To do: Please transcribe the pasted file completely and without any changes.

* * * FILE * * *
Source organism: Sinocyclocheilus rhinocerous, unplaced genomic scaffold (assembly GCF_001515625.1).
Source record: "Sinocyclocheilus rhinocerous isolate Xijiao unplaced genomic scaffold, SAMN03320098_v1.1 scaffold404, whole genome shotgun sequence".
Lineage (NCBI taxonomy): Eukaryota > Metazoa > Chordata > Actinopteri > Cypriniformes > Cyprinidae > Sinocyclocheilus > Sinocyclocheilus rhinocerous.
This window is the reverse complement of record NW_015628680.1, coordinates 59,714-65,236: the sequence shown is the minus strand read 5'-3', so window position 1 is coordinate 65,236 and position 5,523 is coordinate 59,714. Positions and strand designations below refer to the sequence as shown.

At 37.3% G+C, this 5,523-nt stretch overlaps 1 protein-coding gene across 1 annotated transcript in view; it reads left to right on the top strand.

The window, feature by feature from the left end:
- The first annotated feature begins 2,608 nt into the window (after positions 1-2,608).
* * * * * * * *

Source organism: Sinocyclocheilus rhinocerous, unplaced genomic scaffold (assembly GCF_001515625.1).
Source record: "Sinocyclocheilus rhinocerous isolate Xijiao unplaced genomic scaffold, SAMN03320098_v1.1 scaffold404, whole genome shotgun sequence".
Lineage (NCBI taxonomy): Eukaryota > Metazoa > Chordata > Actinopteri > Cypriniformes > Cyprinidae > Sinocyclocheilus > Sinocyclocheilus rhinocerous.
This window is the reverse complement of record NW_015628680.1, coordinates 59,714-65,236: the sequence shown is the minus strand read 5'-3', so window position 1 is coordinate 65,236 and position 5,523 is coordinate 59,714. Positions and strand designations below refer to the sequence as shown.

At 37.3% G+C, this 5,523-nt stretch overlaps 1 protein-coding gene across 1 annotated transcript in view; it reads left to right on the top strand.

The window, feature by feature from the left end:
- The first annotated feature begins 2,608 nt into the window (after positions 1-2,608).